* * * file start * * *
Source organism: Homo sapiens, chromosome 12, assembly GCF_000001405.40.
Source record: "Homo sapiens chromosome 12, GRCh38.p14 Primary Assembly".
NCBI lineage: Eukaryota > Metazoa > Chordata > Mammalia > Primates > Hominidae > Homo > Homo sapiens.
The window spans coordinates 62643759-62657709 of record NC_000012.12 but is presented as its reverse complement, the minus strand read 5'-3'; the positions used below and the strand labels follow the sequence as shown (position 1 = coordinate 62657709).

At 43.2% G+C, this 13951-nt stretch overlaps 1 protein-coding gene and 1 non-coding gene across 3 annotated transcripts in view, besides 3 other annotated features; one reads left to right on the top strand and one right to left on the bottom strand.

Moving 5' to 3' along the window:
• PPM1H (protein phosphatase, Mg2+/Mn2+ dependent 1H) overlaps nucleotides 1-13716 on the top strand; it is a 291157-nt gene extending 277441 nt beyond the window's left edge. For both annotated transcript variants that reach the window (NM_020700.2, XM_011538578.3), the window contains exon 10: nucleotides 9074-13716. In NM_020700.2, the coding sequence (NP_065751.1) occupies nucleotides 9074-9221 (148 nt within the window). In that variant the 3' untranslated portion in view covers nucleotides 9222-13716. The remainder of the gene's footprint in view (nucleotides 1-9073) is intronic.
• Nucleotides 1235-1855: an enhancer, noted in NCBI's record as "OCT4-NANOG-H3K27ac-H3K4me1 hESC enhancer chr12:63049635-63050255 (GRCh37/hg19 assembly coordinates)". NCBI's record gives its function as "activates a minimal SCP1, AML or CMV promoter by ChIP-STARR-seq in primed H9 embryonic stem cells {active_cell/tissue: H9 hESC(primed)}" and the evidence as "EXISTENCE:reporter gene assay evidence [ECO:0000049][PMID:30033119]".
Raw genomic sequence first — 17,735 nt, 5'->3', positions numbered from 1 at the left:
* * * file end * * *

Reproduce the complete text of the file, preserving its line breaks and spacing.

Source organism: Homo sapiens, chromosome 12, assembly GCF_000001405.40.
Source record: "Homo sapiens chromosome 12, GRCh38.p14 Primary Assembly".
NCBI lineage: Eukaryota > Metazoa > Chordata > Mammalia > Primates > Hominidae > Homo > Homo sapiens.
The window spans coordinates 62643759-62657709 of record NC_000012.12 but is presented as its reverse complement, the minus strand read 5'-3'; the positions used below and the strand labels follow the sequence as shown (position 1 = coordinate 62657709).

At 43.2% G+C, this 13951-nt stretch overlaps 1 protein-coding gene and 1 non-coding gene across 3 annotated transcripts in view, besides 3 other annotated features; one reads left to right on the top strand and one right to left on the bottom strand.

Moving 5' to 3' along the window:
• PPM1H (protein phosphatase, Mg2+/Mn2+ dependent 1H) overlaps nucleotides 1-13716 on the top strand; it is a 291157-nt gene extending 277441 nt beyond the window's left edge. For both annotated transcript variants that reach the window (NM_020700.2, XM_011538578.3), the window contains exon 10: nucleotides 9074-13716. In NM_020700.2, the coding sequence (NP_065751.1) occupies nucleotides 9074-9221 (148 nt within the window). In that variant the 3' untranslated portion in view covers nucleotides 9222-13716. The remainder of the gene's footprint in view (nucleotides 1-9073) is intronic.
• Nucleotides 1235-1855: an enhancer, noted in NCBI's record as "OCT4-NANOG-H3K27ac-H3K4me1 hESC enhancer chr12:63049635-63050255 (GRCh37/hg19 assembly coordinates)". NCBI's record gives its function as "activates a minimal SCP1, AML or CMV promoter by ChIP-STARR-seq in primed H9 embryonic stem cells {active_cell/tissue: H9 hESC(primed)}" and the evidence as "EXISTENCE:reporter gene assay evidence [ECO:0000049][PMID:30033119]".
Raw genomic sequence first — 17,735 nt, 5'->3', positions numbered from 1 at the left: